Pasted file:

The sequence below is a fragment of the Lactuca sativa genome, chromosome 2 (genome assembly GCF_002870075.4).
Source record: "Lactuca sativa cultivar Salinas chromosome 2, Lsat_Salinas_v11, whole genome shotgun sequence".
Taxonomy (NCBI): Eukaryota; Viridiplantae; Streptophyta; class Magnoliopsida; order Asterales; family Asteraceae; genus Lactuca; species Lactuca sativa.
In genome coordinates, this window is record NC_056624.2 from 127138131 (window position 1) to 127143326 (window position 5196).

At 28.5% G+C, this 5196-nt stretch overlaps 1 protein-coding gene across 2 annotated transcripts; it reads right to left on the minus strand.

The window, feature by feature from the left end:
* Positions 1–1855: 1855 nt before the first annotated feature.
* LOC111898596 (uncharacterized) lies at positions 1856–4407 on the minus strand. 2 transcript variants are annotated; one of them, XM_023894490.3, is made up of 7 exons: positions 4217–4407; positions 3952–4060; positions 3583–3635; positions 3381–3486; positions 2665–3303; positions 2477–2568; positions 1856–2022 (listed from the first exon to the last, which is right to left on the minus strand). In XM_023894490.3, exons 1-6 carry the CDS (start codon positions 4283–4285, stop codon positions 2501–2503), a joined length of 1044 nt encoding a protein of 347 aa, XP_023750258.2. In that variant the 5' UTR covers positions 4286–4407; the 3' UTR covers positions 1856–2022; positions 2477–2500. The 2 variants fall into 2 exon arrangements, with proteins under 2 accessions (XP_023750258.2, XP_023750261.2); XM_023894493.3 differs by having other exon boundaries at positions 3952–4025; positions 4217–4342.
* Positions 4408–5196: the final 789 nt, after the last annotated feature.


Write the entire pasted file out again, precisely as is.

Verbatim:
The sequence below is a fragment of the Lactuca sativa genome, chromosome 2 (genome assembly GCF_002870075.4).
Source record: "Lactuca sativa cultivar Salinas chromosome 2, Lsat_Salinas_v11, whole genome shotgun sequence".
Taxonomy (NCBI): Eukaryota; Viridiplantae; Streptophyta; class Magnoliopsida; order Asterales; family Asteraceae; genus Lactuca; species Lactuca sativa.
In genome coordinates, this window is record NC_056624.2 from 127138131 (window position 1) to 127143326 (window position 5196).

At 28.5% G+C, this 5196-nt stretch overlaps 1 protein-coding gene across 2 annotated transcripts; it reads right to left on the minus strand.

The window, feature by feature from the left end:
* Positions 1–1855: 1855 nt before the first annotated feature.
* LOC111898596 (uncharacterized) lies at positions 1856–4407 on the minus strand. 2 transcript variants are annotated; one of them, XM_023894490.3, is made up of 7 exons: positions 4217–4407; positions 3952–4060; positions 3583–3635; positions 3381–3486; positions 2665–3303; positions 2477–2568; positions 1856–2022 (listed from the first exon to the last, which is right to left on the minus strand). In XM_023894490.3, exons 1-6 carry the CDS (start codon positions 4283–4285, stop codon positions 2501–2503), a joined length of 1044 nt encoding a protein of 347 aa, XP_023750258.2. In that variant the 5' UTR covers positions 4286–4407; the 3' UTR covers positions 1856–2022; positions 2477–2500. The 2 variants fall into 2 exon arrangements, with proteins under 2 accessions (XP_023750258.2, XP_023750261.2); XM_023894493.3 differs by having other exon boundaries at positions 3952–4025; positions 4217–4342.
* Positions 4408–5196: the final 789 nt, after the last annotated feature.